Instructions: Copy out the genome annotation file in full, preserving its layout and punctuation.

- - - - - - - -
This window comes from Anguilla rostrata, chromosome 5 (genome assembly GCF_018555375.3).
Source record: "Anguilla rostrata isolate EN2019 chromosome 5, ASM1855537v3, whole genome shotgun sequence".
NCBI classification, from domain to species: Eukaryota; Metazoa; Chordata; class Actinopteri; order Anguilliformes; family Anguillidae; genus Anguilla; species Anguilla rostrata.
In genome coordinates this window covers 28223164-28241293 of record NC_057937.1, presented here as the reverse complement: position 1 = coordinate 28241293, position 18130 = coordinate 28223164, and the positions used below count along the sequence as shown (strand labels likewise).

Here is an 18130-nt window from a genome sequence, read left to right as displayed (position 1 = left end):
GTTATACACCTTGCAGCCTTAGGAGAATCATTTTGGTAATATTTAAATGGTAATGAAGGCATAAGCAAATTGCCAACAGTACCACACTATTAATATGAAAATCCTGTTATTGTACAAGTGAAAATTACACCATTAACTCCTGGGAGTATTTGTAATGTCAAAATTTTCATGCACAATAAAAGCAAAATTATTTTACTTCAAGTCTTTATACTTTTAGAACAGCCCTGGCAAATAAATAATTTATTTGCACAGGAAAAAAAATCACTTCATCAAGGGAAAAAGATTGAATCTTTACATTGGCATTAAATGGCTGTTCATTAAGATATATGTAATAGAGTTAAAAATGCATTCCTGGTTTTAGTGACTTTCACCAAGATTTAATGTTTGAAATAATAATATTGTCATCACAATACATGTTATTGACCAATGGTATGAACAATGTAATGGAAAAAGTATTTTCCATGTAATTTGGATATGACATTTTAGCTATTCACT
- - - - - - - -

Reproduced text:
This window comes from Anguilla rostrata, chromosome 5 (genome assembly GCF_018555375.3).
Source record: "Anguilla rostrata isolate EN2019 chromosome 5, ASM1855537v3, whole genome shotgun sequence".
NCBI classification, from domain to species: Eukaryota; Metazoa; Chordata; class Actinopteri; order Anguilliformes; family Anguillidae; genus Anguilla; species Anguilla rostrata.
In genome coordinates this window covers 28223164-28241293 of record NC_057937.1, presented here as the reverse complement: position 1 = coordinate 28241293, position 18130 = coordinate 28223164, and the positions used below count along the sequence as shown (strand labels likewise).

Here is an 18130-nt window from a genome sequence, read left to right as displayed (position 1 = left end):
GTTATACACCTTGCAGCCTTAGGAGAATCATTTTGGTAATATTTAAATGGTAATGAAGGCATAAGCAAATTGCCAACAGTACCACACTATTAATATGAAAATCCTGTTATTGTACAAGTGAAAATTACACCATTAACTCCTGGGAGTATTTGTAATGTCAAAATTTTCATGCACAATAAAAGCAAAATTATTTTACTTCAAGTCTTTATACTTTTAGAACAGCCCTGGCAAATAAATAATTTATTTGCACAGGAAAAAAAATCACTTCATCAAGGGAAAAAGATTGAATCTTTACATTGGCATTAAATGGCTGTTCATTAAGATATATGTAATAGAGTTAAAAATGCATTCCTGGTTTTAGTGACTTTCACCAAGATTTAATGTTTGAAATAATAATATTGTCATCACAATACATGTTATTGACCAATGGTATGAACAATGTAATGGAAAAAGTATTTTCCATGTAATTTGGATATGACATTTTAGCTATTCACT